From small acorns grow mighty oaks — or, from chill smoke sessions come big bangers.
“It’s kicked off a new excitement in me, and I think Caspa as well,” Rusko tells Billboard. “It’s rejuvenated my love for what we do.
They weren’t a proper duo in 2009, but they were always working together. They were the dudes at the forefront of a brave new sound, two goofy pals yukking it up, making wild noises no one had quite heard before. It was all a game, and then one day, it was big business.
“It went from 0 to 100 very quickly,” Caspa says. “We were just doing our thing hanging out and suddenly – bang!”
The two were off like lightning “riding that huge dubstep wave,” as Rusko says. He moved to Los Angeles almost immediately. Caspa stayed in England touring Europe and the world. They had loads of fun, maybe too much at times, but it was a lot to manage. It’s work to constantly fly and churn out singles. They hardly had time to chat, maybe an intermittent text, a beer every couple of years.
“That’s why the initial studio session was a long overdue catch-up really,” Rusko says. “After making music together seven years ago, to be making music now and learning from each other and seeing how much everything’s changed, it’s nice. We’ve been getting to know each other again.”
About seven years ago, both mates took a year off to tour at the same time. Rusko moved back to England. They figured why not?
“See if we can still put beats on the screen and make it sound good, and if not, let’s just catch up and have a smoke,” Rusko remembers. “One thing led to another until we had a bunch of tracks, and then we thought, ‘Sh–, we want to play these.’”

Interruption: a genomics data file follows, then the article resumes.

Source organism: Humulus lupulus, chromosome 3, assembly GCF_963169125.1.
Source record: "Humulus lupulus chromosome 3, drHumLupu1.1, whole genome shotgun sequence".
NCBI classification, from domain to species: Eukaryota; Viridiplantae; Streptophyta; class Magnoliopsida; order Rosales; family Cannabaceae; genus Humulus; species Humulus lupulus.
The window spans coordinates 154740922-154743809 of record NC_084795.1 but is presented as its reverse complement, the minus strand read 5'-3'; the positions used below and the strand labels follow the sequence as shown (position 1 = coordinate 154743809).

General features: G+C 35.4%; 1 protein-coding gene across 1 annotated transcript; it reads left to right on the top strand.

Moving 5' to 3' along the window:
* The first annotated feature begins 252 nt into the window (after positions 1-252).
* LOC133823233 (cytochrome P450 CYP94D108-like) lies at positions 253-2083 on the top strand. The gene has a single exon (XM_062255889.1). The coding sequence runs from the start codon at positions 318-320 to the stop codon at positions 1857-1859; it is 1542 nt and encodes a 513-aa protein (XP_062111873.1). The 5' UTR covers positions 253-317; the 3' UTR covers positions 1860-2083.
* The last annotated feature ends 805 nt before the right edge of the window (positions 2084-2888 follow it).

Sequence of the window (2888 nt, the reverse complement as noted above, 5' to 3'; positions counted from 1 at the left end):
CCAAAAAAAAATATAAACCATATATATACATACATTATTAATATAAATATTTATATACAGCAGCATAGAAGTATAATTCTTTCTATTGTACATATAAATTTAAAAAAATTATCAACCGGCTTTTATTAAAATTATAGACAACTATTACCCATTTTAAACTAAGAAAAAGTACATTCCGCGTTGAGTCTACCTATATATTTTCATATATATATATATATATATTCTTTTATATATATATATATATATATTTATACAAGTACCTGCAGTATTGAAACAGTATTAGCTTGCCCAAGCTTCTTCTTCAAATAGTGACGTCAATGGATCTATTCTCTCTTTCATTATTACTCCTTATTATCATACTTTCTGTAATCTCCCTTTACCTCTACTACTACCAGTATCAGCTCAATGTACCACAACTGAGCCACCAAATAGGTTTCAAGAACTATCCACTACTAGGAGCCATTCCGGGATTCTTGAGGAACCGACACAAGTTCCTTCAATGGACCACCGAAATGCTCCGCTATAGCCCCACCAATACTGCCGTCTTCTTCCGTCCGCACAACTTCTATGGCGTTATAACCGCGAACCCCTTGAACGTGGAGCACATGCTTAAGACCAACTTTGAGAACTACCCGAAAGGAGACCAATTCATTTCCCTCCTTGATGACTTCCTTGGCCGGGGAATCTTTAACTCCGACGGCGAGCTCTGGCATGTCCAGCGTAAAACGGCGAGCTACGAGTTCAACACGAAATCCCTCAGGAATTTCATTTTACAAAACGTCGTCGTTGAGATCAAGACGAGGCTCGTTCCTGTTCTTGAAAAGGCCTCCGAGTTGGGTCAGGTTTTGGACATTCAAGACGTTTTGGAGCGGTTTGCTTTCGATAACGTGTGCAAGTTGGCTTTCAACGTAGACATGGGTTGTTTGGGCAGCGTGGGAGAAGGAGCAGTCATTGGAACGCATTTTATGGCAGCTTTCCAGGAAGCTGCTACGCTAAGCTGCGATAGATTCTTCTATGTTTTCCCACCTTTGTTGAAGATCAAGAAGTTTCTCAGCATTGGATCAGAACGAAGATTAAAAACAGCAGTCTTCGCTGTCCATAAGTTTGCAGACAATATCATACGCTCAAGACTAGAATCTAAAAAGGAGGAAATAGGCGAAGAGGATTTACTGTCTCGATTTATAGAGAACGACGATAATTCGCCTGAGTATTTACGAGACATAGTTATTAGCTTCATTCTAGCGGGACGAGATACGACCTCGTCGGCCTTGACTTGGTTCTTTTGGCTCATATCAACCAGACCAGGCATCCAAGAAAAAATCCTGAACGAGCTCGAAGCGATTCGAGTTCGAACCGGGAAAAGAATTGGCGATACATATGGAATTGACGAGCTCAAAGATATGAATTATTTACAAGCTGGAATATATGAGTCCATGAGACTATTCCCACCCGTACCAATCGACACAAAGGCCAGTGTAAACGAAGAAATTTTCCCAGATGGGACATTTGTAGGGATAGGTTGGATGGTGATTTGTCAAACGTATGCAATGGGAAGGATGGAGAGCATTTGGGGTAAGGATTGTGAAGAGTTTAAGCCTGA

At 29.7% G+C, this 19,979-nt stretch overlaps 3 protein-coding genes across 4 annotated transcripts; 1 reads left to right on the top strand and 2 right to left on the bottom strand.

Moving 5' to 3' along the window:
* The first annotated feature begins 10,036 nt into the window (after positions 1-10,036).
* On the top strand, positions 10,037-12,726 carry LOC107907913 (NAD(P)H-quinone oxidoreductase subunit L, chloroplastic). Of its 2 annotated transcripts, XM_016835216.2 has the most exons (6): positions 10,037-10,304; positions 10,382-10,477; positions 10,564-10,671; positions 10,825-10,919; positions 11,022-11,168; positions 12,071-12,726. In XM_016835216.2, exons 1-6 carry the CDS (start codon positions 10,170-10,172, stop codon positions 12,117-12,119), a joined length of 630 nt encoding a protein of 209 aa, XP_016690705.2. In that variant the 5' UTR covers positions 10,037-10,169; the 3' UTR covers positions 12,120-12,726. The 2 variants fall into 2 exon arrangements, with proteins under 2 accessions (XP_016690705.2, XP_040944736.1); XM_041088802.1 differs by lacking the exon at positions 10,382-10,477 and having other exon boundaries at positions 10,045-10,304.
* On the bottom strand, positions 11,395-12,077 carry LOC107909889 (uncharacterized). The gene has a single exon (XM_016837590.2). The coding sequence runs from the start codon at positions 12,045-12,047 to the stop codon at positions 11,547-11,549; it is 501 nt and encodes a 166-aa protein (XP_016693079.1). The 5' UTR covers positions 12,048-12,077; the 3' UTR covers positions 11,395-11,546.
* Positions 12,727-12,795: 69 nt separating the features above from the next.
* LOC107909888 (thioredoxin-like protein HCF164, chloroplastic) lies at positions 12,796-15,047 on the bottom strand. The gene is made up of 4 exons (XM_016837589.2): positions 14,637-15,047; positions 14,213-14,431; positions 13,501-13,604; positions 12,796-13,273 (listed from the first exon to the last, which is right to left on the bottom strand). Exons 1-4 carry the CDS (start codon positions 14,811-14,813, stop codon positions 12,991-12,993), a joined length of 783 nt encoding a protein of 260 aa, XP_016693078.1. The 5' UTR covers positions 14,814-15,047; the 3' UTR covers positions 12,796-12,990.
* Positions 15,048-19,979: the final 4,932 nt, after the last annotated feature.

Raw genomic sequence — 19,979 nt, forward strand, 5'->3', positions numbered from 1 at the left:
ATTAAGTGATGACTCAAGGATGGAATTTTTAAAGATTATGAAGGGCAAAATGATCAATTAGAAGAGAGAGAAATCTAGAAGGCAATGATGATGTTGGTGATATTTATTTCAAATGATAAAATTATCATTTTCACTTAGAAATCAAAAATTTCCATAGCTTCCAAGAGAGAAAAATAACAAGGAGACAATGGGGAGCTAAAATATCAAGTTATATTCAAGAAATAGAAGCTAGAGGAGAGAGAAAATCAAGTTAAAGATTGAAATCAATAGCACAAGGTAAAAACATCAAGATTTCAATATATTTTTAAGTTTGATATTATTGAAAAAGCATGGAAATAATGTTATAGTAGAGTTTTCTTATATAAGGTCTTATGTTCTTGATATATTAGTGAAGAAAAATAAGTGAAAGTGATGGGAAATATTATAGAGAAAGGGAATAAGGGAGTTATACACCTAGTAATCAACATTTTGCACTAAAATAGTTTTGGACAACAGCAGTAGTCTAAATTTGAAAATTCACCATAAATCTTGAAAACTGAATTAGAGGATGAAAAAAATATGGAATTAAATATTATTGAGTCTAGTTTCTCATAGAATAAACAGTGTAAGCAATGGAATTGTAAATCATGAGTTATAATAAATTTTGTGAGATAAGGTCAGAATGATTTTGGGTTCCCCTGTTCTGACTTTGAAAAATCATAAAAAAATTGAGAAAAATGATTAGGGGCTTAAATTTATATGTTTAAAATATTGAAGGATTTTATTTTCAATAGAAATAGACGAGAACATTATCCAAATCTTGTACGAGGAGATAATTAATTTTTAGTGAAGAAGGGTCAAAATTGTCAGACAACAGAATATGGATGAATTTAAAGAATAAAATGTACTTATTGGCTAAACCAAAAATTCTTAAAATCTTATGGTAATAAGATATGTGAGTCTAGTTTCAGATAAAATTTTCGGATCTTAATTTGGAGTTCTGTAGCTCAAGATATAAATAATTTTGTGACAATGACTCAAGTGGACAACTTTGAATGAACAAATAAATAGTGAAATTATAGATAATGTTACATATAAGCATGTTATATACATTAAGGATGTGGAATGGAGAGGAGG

“For me, it all starts and finishes with the music,” Caspa continues. “We had music, and I was like, ‘How can we just keep this rolling and keep enjoying it?’”
It’s been almost a year since Caspa & Rusko became headline official. They put out an EP. They played some shows and festivals, but only the ones they really wanted to play.
“We wanna keep it special and bring it together for the right opportunities,” Caspa says. “When we’ve got something great that we’ve worked on in the studio, we’ll put it out. We just want to keep it super fun.”
Case in point: “Cheese,” the duo’s latest single. The title seems inherently tongue-in-cheek, given the song’s Korg M1 ’90s rave piano and escapist soul vocal, but the playfulness goes deeper.
“There was this spate of studio sessions where we were naming the tracks after what type of weed we were smoking,” Rusko says. “Most of the tracks have since been renamed to something a bit more sensible and appropriate, but that one is actually still called ‘Cheese,’ after the famous U.K. marijuana strain.”
“We just wanted a bit of fun,” Caspa concurs, although they admit, the link to the cheesy factor of the song was what pushed them over. It’s the tune they’ve used to close out all their sets, including EDC Las Vegas during the big fireworks show, “which couldn’t be any more ’90s.”
It’s one of their faves, a last-minute tune that came together in about two hours. It’s the guys’ homage to U.K. sound through the years. They’re setting off on a new foot with dubstep, and with that comes grime, jungle, hardcore, drum’n’bass, reggae, garage, all of it. They took it back to the beginning as they move into the future.
“It’s like a time machine when I step in the studio with Caspa,” Rusko says. “It puts me in that frame of mind and puts me in the same place we were in back in the day, and we end up just making dirty bangers. I just feel 23 again, or whatever the f— it was, but with less hair and a bigger belly.”